Here’s a problem without a solution.
On some Windows 10 computers, some of the time, opening the Devices and Printers window in Control Panel takes anywhere from 90 seconds to five minutes. The green bar creeps across the empty window, as you see in the screen shot above. Eventually it finishes. By that time, though, you have probably left and gone to lunch, possibly after punching a screwdriver repeatedly through the front of the computer.
It’s maddening. It seems to have gotten worse since the Anniversary Update for Windows 10, the big update that your computer got somewhere between August and December. There’s no pattern to it and no simple fix. The same computer might open Devices and Printers slowly one day and pop open the next day.
The old school Devices and Printers window in Control Panel is still the best way (and in some cases the only way) to resolve printing problems. When a print job gets stuck, or the computer loses its connection to a printer on the network, a trip to the Devices and Printers window is required to check the printer properties and clear print jobs. Microsoft is slowly moving printer controls to the Windows 10 Settings menus but there’s not much there yet.
Waiting five minutes for a printer icon is the teensiest bit frustrating.
Some people never find an answer.
The most frequent solution involves Bluetooth settings, for some reason. If Devices and Printers opens slowly and you want to tinker, go to Windows 10 Settings / Devices / Bluetooth and try turning Bluetooth off. If it’s off, turn it on. There are reports of success going both ways.
Obviously, don’t disable Bluetooth if you’re using Bluetooth devices with your computer. You knew that, right?
If that doesn’t change anything, leave Bluetooth off but try one more thing. Click on Start, type in services.msc and hit Enter. You’ll see several Bluetooth services. Highlight each one and make a note of the “Startup Type.” Then click on “Stop the service” in the upper left for each one. See if that changes the way Devices and Printers starts up.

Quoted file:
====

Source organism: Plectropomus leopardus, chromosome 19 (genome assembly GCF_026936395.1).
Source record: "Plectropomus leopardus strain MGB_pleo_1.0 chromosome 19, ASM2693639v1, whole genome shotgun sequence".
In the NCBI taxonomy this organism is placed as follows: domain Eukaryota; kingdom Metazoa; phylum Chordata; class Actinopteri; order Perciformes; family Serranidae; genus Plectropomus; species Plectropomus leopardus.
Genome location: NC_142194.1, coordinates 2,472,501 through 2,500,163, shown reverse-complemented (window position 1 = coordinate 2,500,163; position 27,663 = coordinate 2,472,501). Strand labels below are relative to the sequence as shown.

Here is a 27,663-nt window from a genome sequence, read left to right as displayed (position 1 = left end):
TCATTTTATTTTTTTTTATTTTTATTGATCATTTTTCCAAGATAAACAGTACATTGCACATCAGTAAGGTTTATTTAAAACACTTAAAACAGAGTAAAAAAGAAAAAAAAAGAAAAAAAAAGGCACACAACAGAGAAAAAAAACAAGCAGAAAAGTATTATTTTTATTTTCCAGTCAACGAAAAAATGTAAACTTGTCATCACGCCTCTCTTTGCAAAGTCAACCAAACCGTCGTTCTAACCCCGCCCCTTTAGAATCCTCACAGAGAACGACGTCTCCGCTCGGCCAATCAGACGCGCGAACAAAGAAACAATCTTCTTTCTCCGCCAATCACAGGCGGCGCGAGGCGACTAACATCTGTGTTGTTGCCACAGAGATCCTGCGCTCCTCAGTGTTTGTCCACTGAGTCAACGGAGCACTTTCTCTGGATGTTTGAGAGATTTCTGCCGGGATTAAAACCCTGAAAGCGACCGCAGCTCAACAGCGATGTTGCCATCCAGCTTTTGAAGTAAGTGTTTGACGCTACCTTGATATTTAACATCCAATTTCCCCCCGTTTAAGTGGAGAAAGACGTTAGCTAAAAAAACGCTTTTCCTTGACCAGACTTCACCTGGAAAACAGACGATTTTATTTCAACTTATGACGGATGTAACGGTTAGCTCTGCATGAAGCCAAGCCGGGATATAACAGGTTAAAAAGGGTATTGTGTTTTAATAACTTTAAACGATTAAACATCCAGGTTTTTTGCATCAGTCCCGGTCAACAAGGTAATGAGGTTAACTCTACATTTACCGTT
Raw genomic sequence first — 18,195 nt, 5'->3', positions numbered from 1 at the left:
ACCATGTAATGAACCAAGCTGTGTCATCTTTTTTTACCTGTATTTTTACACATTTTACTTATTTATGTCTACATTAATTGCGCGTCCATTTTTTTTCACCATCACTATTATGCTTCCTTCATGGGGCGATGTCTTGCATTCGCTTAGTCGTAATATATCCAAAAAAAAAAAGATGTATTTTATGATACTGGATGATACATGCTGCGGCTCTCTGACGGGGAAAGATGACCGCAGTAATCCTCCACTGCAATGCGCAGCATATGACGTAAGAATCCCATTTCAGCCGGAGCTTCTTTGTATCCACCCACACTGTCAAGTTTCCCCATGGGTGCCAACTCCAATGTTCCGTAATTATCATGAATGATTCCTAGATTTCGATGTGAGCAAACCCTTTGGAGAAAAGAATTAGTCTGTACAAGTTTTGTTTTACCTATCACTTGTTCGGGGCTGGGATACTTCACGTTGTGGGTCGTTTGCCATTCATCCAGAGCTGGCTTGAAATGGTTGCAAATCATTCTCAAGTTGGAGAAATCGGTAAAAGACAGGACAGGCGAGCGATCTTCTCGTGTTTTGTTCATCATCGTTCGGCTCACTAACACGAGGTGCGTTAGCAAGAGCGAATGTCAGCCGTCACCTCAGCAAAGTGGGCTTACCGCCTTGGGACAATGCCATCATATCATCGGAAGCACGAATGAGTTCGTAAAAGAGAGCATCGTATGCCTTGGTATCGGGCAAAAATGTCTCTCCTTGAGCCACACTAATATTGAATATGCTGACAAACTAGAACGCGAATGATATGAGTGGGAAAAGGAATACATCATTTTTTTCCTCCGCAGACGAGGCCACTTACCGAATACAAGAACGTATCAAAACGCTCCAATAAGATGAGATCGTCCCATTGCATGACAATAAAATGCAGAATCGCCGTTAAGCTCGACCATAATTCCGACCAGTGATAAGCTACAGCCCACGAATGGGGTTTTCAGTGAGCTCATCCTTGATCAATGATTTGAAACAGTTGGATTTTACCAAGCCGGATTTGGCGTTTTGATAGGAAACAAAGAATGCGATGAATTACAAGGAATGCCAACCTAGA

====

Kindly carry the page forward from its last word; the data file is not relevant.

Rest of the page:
If you think that fixes your problem, you can double-click the Bluetooth services and set them to Disabled. But keep those notes about “Startup Type” in case you want to put them back to what they were.
Just so you know how strange Windows has become, there are two messages in a row here from people who fixed their problem by changing the Bluetooth services. The first one started the Bluetooth services that weren’t running and set them to Automatic. The second one stopped the Bluetooth services and set them to Disabled. Both of them had Devices and Printers opening quickly when they were done.
Naturally there are lots of reports from people who found the Bluetooth settings made no difference. Some people have fixed the problem by going into Devices, turning on the display of hidden devices, and uninstalling all non-active devices. Others say that makes no difference.
There are lots of suggestions from well-meaning people to run a Windows 10 command that scans system files and updates any critical missing files – sfc /scannow It doesn’t seem to have any effect on this problem but it creates the illusion of progress.
Here’s someone who’s sure that it’s the accumulation of “generic volume shadow copies.” I’m not sure anyone else believes that.
It’s just one more little maddening thing about Windows 10. It’s a wonderful operating system in so many ways, but it’s very easy to be disheartened and lose faith when we’re left drumming our fingers because of a bug.
Just wait for the window to fill in. And try to keep your hands away from the screwdriver.